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Snoring and Sleep Apnea





Childhood Sleep Apnea

Pediatric Obstructive Sleep Apnea

Sleep disordered breathing (SDB) is a common problem for adults leading to hypertension, heart attack, stroke, and early death. Other consequences are bedroom disharmony, excessive daytime sleepiness, and weight gain, poor performance at work, failing personal relationships, and increased risk for accidents, including motor vehicle accidents.

Sleep disordered breathing in children, from infancy through puberty, is in some ways a similar condition but has different causes, consequences, and treatments. A child with SDB does not necessarily have this condition as an adult.

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Adult Sleep Apnea

Treatment of Obstructive Sleep Apnea

Obstructive Sleep Apnea (OSA) is a common disorder involving collapse of the upper airway during sleep. This repetitive collapse results in sleep fragmentation, hypoxemia, hypercapnia, increased sympathetic activity. As specialists in upper airway anatomy, physiology and surgery, Otolaryngologists are uniquely qualified to treat patients with OSA. In the Clinical Guidelines for Evaluation, Management and Long-term Care of Obstructive Sleep Apnea in Adults, it is recommended that evaluation for primary surgical treatment be considered in select patients who have severe obstructing anatomy that is surgically correctible (e.g., tonsillar hypertrophy obstructing the pharyngeal airway) and in patients in whom continuous positive airway pressure (CPAP) therapy is inadequate. (Epstein, EJ, Evidence Based Clinical Guideline)

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Forty-five percent of normal adults snore at least occasionally and 25 percent are habitual snorers. Problem snoring is more frequent in males and overweight people and usually worsens with age. Snoring may be an indication of obstructed breathing and should not be taken lightly. An otolaryngologist can help you to determine where the anatomic source of your snoring may be, and offer solutions for this noisy and often embarrassing behavior.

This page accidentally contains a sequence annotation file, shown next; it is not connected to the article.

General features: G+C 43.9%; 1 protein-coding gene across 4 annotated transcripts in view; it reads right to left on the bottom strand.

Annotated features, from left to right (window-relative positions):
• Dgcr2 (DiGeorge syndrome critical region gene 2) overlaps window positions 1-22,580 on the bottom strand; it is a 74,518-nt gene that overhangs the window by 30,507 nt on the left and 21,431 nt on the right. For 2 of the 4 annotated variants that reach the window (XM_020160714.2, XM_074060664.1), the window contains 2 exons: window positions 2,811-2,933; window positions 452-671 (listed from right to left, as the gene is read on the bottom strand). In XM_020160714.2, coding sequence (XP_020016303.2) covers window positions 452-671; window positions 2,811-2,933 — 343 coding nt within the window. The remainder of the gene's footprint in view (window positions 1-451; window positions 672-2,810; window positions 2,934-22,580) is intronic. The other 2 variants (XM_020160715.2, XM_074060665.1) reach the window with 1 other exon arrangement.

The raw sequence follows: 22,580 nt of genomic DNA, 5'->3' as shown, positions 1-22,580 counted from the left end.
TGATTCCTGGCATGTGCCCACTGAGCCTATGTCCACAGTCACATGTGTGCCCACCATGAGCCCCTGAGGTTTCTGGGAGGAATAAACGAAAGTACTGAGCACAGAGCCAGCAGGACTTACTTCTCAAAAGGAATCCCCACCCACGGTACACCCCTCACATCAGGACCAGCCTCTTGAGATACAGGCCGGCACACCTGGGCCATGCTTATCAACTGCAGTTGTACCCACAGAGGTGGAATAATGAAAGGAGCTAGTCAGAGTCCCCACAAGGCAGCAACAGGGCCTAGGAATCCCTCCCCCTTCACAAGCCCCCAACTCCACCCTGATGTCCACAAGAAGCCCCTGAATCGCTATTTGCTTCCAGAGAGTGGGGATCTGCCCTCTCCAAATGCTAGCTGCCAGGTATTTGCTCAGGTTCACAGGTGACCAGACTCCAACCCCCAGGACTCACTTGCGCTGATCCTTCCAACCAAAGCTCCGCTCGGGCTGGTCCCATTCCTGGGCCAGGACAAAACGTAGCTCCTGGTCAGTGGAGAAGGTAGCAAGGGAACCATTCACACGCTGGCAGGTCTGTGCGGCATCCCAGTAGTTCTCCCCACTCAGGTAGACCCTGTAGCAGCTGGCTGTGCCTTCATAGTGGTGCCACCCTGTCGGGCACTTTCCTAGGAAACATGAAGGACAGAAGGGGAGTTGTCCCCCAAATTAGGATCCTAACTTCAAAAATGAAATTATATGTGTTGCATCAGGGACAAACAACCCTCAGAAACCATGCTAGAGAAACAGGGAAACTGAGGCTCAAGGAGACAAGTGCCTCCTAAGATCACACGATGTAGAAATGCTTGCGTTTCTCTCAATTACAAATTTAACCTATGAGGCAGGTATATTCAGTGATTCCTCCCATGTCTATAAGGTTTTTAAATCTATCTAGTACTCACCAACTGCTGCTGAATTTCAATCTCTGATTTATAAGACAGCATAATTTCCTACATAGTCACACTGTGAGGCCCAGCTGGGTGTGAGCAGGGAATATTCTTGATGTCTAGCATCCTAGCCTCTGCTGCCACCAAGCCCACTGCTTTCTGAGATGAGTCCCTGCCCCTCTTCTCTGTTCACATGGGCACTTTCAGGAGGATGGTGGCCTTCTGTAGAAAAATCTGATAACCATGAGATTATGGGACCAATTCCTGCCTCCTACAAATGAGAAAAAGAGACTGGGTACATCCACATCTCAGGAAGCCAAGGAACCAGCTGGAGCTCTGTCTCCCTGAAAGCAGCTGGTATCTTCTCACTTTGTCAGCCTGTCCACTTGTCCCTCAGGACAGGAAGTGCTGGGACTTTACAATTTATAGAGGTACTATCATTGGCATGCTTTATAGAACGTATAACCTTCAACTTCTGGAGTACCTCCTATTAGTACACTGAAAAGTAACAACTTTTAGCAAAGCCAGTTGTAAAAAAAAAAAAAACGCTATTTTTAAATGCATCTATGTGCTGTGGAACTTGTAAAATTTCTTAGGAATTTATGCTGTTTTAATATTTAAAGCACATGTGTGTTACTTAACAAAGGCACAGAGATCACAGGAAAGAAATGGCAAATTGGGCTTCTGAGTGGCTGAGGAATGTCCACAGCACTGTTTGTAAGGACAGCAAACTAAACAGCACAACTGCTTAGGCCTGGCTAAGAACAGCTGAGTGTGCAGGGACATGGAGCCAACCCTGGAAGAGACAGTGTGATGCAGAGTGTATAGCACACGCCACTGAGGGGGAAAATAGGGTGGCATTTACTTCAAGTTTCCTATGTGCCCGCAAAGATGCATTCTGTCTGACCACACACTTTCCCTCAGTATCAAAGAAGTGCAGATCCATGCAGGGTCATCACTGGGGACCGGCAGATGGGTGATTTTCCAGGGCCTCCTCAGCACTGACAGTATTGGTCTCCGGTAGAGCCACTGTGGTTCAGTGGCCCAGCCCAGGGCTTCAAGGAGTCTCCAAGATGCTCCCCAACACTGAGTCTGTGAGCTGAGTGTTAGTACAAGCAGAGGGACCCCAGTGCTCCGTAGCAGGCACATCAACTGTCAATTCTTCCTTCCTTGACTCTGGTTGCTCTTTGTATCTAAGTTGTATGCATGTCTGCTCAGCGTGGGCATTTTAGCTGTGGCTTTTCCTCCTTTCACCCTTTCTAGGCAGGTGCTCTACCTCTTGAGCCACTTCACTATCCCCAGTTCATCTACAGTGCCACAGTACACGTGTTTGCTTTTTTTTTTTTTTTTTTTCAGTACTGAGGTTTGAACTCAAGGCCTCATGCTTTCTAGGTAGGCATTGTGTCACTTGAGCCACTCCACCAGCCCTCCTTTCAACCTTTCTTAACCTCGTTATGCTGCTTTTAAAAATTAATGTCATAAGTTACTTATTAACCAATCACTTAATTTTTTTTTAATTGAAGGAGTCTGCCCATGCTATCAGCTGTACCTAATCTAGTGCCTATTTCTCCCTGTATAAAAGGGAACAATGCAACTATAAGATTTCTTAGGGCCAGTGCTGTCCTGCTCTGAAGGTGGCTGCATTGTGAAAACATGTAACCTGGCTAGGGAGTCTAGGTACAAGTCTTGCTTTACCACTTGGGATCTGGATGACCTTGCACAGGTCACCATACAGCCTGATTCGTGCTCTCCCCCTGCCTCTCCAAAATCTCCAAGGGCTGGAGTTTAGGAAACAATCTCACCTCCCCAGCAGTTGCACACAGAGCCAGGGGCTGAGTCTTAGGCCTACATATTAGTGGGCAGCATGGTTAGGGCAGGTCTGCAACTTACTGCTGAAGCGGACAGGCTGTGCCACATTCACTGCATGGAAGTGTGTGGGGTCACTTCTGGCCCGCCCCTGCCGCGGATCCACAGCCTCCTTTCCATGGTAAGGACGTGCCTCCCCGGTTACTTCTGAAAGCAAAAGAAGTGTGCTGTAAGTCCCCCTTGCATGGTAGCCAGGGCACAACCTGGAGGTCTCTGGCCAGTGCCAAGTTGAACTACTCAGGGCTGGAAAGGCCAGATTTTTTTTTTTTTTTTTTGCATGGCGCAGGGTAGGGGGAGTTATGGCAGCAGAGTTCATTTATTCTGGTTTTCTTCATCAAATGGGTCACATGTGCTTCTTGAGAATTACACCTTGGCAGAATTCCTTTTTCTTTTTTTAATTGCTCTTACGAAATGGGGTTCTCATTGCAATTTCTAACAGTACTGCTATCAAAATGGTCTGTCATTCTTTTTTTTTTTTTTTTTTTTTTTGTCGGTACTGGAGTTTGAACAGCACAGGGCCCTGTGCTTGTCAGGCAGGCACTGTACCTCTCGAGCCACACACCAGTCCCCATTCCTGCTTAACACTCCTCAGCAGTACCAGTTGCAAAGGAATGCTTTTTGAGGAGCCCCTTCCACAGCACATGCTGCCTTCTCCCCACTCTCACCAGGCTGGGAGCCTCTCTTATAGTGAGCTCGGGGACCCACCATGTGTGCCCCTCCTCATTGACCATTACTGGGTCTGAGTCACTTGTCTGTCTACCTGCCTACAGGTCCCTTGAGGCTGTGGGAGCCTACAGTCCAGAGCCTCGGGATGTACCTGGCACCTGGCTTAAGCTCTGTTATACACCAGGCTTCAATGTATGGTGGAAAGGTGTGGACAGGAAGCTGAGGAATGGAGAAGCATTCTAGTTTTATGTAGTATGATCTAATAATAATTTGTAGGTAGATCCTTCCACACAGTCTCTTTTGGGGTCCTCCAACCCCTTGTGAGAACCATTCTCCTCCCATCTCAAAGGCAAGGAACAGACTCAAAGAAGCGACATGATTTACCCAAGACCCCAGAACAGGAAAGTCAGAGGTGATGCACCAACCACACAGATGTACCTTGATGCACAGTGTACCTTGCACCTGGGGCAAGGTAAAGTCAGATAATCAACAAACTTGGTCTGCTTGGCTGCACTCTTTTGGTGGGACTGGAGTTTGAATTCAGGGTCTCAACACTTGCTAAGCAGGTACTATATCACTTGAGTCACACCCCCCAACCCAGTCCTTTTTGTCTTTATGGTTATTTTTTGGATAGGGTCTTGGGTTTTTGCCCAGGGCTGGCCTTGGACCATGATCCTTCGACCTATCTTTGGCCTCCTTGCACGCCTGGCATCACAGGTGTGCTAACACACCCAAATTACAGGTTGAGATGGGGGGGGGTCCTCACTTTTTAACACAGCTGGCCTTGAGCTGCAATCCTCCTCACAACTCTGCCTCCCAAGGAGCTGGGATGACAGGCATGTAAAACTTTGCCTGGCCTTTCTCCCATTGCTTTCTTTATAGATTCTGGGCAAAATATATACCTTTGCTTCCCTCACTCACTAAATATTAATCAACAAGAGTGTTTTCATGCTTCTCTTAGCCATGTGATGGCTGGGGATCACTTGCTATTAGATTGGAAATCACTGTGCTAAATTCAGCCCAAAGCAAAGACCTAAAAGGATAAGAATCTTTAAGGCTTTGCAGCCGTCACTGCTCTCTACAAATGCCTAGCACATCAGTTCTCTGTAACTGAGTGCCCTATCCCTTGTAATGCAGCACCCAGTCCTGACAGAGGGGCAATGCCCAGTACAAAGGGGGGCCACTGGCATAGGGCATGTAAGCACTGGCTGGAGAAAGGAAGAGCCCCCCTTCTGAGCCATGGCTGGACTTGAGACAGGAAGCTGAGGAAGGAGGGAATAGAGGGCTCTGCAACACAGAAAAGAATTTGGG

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Continuous Positive Airway Pressure (CPAP)

Nasal CPAP delivers air into your airway through a specially designed nasal mask or pillows. The mask does not breathe for you; the flow of air creates enough pressure when you inhale to keep your airway open. CPAP is considered the most effective nonsurgical treatment for the alleviation of snoring and obstructive sleep apnea.

If your otolaryngologist determines that the CPAP treatment is right for you, you will be required to wear the nasal mask every night. During this treatment, you may have to undertake a significant change in lifestyle. That change could consist of losing weight, quitting smoking, or adopting a new exercise regimen.

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Pillar Procedure

The Pillar Procedure is a minimally invasive treatment for snoring and obstructive sleep apnea. This procedure was FDA indicated in 2004. During this procedure, three to six+ dacron (the material used in permanent sutures) strips are inserted into the soft palate, using a modified syringe and local anesthetic. While the procedure was initially approved for the insertion of three “pillars” into the soft palate, it was found that there was a significant dosage response to more pillars, with appropriate candidates.

After this brief and virtually painless outpatient operation, which usually lasts no more than 30 minutes, the soft palate is more rigid and snoring and sleep apnea can be reduced. This procedure addresses one of the most common causes of snoring and sleep apnea – vibration or collapse of the soft palate (the soft part of the roof of the mouth). If there are other factors contributing to snoring or sleep apnea, such as the nasal airway or an enlarged tongue, it will likely need to be combined with other treatments to be more effective.

Sleep Studies

Sleep studies are tests that watch what happens to your body during sleep. The studies are done to find out what is causing your sleep problems. Sleep problems include:

  1. Sleep apnea, when an adult regularly stops breathing during sleep for 10 seconds or longer. This may be caused by blocked airflow during sleep, such as from narrowed airways. Or it may be caused by a problem with how the brain signals the breathing muscles to work.
  2. Problems staying awake, such as narcolepsy.
  3. Problems with nighttime behaviors, such as sleepwalking, night terrors, snoring.
  4. Conditions such as periodic limb movement disorder, which is repeated muscle twitching of the legs or arms during sleep.

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Inspire® Therapy

Inspire therapy is a promising new FDA-approved treatment for people with moderate to severe Obstructive Sleep Apnea (OSA) who are not receiving consistent benefits from continuous positive airway pressure (CPAP).

  1. Inspire therapy is a fully implanted system that delivers mild stimulation to keep a patient’s airway open during sleep.
  2. Inspire therapy does not require a mask.
  3. Results from the STAR clinical trial, recently published in the New England Journal of Medicine, showed that Inspire therapy can significantly reduce sleep apnea events and significantly improve patient quality of life measures.

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